Kavi Kishor P.B.,Leibniz Institute of Plant Genetics and Crop Plant Research | Kavi Kishor P.B.,Osmania University | Sreenivasulu N.,Leibniz Institute of Plant Genetics and Crop Plant Research | Sreenivasulu N.,The Interdisciplinary Center | Sreenivasulu N.,International Rice Research Institute
Plant, Cell and Environment | Year: 2014

Proline has been recognized as a multi-functional molecule, accumulating in high concentrations in response to a variety of abiotic stresses. It is able to protect cells from damage by acting as both an osmotic agent and a radical scavenger. Proline accumulated during a stress episode is degraded to provide a supply of energy to drive growth once the stress is relieved. Proline homeostasis is important for actively dividing cells as it helps to maintain sustainable growth under long-term stress. It also underpins the importance of the expansion of the proline sink during the transition from vegetative to reproductive growth and the initiation of seed development. Its role in the reproductive tissue is to stabilize seed set and productivity. Thus, to cope with abiotic stress, it is important to develop strategies to increase the proline sink in the reproductive tissue. We give a holistic account of proline homeostasis, taking into account the regulation of proline synthesis, its catabolism, and intra- and intercellular transport, all of which are vital components of growth and development in plants challenged by stress. © 2013 John Wiley & Sons Ltd.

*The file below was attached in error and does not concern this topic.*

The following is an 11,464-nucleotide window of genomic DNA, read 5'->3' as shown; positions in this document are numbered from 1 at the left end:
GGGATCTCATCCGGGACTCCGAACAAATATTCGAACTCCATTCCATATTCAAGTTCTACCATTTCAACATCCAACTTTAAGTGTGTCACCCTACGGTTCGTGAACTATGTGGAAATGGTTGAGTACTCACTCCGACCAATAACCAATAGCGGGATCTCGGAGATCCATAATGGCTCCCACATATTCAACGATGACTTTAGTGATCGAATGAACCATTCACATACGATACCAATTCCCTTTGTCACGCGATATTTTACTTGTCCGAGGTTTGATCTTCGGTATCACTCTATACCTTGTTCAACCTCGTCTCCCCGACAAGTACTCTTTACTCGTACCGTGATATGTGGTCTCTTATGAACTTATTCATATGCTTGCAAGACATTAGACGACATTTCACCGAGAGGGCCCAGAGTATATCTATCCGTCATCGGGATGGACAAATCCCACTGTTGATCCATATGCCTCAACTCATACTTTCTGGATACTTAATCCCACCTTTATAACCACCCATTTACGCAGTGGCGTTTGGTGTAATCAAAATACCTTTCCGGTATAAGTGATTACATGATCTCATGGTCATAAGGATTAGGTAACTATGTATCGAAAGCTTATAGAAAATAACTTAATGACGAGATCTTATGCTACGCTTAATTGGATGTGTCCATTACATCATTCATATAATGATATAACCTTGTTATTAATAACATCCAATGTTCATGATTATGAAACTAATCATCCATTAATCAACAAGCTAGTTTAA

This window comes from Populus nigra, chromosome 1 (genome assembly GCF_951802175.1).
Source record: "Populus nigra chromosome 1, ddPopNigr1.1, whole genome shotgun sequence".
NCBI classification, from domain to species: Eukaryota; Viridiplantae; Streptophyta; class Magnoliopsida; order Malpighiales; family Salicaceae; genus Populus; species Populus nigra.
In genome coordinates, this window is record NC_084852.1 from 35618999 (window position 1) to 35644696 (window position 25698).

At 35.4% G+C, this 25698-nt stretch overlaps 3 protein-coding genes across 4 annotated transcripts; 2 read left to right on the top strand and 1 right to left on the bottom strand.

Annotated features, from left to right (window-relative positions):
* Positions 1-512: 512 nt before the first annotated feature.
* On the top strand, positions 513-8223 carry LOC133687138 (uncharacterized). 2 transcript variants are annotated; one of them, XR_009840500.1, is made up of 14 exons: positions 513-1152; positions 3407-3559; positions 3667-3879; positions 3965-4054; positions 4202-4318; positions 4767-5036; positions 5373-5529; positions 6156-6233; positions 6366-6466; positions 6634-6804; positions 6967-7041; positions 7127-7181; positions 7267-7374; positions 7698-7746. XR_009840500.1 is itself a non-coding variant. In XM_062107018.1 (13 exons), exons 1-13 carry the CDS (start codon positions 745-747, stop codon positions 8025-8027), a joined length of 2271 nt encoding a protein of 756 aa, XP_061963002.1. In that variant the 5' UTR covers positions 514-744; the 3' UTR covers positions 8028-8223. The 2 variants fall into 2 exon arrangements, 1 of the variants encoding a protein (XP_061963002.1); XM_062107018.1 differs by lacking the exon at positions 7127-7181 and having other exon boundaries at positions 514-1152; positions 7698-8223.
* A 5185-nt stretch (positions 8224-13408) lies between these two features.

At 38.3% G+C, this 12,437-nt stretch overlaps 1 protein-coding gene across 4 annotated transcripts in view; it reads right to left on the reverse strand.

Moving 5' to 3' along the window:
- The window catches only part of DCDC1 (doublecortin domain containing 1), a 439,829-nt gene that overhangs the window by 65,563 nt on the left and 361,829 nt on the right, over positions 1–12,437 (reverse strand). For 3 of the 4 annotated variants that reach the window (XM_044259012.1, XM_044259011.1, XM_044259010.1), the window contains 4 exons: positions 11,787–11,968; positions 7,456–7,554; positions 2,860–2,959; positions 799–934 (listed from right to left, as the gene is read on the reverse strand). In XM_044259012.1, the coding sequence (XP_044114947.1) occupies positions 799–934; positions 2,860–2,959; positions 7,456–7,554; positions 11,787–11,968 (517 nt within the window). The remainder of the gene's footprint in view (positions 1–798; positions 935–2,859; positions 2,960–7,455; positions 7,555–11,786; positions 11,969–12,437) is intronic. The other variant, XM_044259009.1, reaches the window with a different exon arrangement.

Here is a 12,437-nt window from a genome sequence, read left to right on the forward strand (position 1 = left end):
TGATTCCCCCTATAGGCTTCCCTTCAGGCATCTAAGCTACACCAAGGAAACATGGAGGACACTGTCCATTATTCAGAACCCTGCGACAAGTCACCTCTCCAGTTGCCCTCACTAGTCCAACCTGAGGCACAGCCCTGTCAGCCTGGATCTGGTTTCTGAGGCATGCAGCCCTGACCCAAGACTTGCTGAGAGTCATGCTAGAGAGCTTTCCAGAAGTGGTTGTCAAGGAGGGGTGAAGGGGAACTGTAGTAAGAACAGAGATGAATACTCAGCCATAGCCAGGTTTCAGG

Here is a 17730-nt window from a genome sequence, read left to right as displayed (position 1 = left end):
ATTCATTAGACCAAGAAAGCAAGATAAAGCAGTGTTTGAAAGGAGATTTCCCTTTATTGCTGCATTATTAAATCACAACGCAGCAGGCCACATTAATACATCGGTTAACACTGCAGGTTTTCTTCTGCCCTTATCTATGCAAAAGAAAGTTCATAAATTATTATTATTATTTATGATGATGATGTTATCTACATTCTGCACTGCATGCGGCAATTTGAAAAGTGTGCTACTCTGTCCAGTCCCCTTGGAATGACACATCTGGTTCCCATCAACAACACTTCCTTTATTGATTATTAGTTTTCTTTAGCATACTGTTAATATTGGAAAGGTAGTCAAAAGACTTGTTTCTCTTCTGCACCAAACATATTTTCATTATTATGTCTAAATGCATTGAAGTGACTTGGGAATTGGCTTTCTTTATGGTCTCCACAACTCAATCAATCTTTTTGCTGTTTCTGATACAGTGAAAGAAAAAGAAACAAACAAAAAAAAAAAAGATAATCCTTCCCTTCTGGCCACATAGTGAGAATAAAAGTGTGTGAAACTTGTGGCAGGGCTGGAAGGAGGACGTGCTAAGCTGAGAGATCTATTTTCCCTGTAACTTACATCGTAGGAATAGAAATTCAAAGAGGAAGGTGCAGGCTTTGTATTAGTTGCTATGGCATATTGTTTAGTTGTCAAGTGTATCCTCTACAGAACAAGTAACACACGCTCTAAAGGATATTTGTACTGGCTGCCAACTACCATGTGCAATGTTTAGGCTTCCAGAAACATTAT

Kora A.J.,Bhabha Atomic Research Center | Sashidhar R.B.,Osmania University
Journal of Antibiotics | Year: 2015

Presently, silver nanoparticles produced by biological methods have received considerable significance owing to the natural abundance of renewable, cost-effective and biodegradable materials, thus implementing the green chemistry principles. Compared with the nanoparticles synthesized using chemical methods, most biogenic silver nanoparticles are protein capped, which imparts stability and biocompatibility, and enhanced antibacterial activity. In this study, we compared the antibacterial effect of two biogenic silver nanoparticles produced with natural plant gums: gum ghatti and gum olibanum against Gramnegative and Gram-positive bacteria. Bacterial interaction with nanoparticles was probed both in planktonic and biofilm modes of growth; employing solid agar and liquid broth assays for inhibition zone, antibiofilm activity, inhibition of growth kinetics, leakage of intracellular contents, membrane permeabilization and reactive oxygen species production. In addition, cytotoxicity of the biogenic nanoparticles was evaluated in HeLa cells, a human carcinoma cell line. Antibacterial activity and cytotoxicity of the silver nanoparticles synthesized with gum ghatti (Ag NP-GT) was greater than that produced with gum olibanum (Ag NP-OB). This could be attributed to the smaller size (5.7 nm), monodispersity and zeta potential of the Ag NP-GT. The study suggests that Ag NP-GT can be employed as a cytotoxic bactericidal agent, whereas Ag NP-OB (7.5 nm) as a biocompatible bactericidal agent. © 2015 Japan Antibiotics Research Association.